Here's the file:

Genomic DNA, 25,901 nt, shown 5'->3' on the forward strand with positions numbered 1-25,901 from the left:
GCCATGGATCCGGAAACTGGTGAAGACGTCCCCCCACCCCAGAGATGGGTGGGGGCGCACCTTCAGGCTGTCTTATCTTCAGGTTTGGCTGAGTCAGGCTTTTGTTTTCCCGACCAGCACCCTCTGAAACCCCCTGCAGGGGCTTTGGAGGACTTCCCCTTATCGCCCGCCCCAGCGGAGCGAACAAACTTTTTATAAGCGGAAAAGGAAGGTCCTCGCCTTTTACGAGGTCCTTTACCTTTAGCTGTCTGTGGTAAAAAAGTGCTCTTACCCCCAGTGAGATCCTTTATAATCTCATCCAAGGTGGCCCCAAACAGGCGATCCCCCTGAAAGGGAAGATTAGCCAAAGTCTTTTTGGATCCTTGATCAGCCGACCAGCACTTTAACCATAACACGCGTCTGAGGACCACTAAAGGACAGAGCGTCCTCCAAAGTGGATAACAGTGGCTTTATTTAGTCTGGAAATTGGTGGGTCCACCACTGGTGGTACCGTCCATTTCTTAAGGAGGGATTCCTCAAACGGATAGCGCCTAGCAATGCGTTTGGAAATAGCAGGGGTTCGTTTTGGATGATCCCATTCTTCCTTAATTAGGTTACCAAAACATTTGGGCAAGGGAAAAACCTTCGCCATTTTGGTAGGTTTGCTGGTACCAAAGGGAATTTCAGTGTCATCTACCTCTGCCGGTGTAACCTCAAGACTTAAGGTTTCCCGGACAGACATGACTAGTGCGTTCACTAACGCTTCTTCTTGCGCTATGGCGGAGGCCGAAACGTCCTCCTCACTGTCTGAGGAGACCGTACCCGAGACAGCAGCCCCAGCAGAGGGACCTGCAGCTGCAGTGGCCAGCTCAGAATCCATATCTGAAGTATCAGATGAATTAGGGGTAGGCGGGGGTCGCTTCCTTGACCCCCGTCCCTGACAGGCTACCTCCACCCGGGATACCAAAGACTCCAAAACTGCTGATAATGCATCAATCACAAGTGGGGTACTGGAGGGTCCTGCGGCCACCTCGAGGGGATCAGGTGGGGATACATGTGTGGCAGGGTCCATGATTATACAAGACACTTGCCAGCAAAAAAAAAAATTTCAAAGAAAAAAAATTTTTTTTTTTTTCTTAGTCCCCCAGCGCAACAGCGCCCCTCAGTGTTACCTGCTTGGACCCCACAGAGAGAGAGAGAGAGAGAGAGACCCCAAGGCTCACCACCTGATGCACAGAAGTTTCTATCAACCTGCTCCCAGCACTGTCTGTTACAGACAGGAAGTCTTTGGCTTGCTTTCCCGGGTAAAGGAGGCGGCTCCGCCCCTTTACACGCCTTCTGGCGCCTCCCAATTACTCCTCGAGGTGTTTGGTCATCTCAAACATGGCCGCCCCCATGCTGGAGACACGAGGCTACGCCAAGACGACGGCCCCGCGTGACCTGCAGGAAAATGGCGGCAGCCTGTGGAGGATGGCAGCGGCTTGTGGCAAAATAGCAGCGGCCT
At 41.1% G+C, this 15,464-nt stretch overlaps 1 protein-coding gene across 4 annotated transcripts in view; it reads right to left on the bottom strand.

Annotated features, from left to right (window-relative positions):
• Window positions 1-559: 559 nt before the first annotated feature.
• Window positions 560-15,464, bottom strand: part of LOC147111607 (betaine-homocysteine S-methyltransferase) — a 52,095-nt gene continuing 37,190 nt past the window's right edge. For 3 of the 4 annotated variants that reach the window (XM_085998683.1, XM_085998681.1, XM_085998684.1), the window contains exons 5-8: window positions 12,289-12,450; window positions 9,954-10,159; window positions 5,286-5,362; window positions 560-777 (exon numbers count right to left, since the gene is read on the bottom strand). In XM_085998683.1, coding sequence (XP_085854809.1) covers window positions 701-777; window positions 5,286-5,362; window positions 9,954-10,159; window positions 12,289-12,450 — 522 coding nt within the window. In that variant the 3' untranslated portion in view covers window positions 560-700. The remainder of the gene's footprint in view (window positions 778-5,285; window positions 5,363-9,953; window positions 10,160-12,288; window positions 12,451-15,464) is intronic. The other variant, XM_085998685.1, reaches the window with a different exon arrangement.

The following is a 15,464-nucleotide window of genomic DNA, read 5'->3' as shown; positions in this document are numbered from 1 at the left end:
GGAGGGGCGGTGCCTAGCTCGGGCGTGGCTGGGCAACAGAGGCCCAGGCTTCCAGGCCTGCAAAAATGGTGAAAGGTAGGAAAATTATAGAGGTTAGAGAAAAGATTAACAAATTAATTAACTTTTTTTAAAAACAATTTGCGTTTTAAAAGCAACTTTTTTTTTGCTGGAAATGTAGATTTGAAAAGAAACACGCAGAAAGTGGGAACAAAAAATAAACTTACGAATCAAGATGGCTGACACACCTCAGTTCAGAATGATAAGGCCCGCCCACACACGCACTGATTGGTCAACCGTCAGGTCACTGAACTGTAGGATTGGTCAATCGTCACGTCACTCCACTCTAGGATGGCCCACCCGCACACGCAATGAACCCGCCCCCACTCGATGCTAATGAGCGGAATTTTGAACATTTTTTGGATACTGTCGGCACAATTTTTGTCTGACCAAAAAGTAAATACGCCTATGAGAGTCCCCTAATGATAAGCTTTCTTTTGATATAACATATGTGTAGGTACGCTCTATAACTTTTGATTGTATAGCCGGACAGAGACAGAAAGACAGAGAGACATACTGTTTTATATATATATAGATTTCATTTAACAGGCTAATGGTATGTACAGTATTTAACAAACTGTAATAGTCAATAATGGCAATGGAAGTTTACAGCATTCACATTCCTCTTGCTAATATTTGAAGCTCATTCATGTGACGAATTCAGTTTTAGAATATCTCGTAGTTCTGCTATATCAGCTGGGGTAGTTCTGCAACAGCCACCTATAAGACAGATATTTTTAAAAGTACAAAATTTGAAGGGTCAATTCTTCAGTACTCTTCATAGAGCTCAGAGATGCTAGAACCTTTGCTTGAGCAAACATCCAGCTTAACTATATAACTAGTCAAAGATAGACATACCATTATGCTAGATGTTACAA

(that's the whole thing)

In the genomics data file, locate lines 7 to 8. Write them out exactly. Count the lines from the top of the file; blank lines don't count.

The following is a 15,464-nucleotide window of genomic DNA, read 5'->3' as shown; positions in this document are numbered from 1 at the left end:
GGAGGGGCGGTGCCTAGCTCGGGCGTGGCTGGGCAACAGAGGCCCAGGCTTCCAGGCCTGCAAAAATGGTGAAAGGTAGGAAAATTATAGAGGTTAGAGAAAAGATTAACAAATTAATTAACTTTTTTTAAAAACAATTTGCGTTTTAAAAGCAACTTTTTTTTTGCTGGAAATGTAGATTTGAAAAGAAACACGCAGAAAGTGGGAACAAAAAATAAACTTACGAATCAAGATGGCTGACACACCTCAGTTCAGAATGATAAGGCCCGCCCACACACGCACTGATTGGTCAACCGTCAGGTCACTGAACTGTAGGATTGGTCAATCGTCACGTCACTCCACTCTAGGATGGCCCACCCGCACACGCAATGAACCCGCCCCCACTCGATGCTAATGAGCGGAATTTTGAACATTTTTTGGATACTGTCGGCACAATTTTTGTCTGACCAAAAAGTAAATACGCCTATGAGAGTCCCCTAATGATAAGCTTTCTTTTGATATAACATATGTGTAGGTACGCTCTATAACTTTTGATTGTATAGCCGGACAGAGACAGAAAGACAGAGAGACATACTGTTTTATATATATATAGATTTCATTTAACAGGCTAATGGTATGTACAGTATTTAACAAACTGTAATAGTCAATAATGGCAATGGAAGTTTACAGCATTCACATTCCTCTTGCTAATATTTGAAGCTCATTCATGTGACGAATTCAGTTTTAGAATATCTCGTAGTTCTGCTATATCAGCTGGGGTAGTTCTGCAACAGCCACCTATAAGACAGATATTTTTAAAAGTACAAAATTTGAAGGGTCAATTCTTCAGTACTCTTCATAGAGCTCAGAGATGCTAGAACCTTTGCTTGAGCAAACATCCAGCTTAACTATATAACTAGTCAAAGATAGACATACCATTATGCTAGATGTTACAA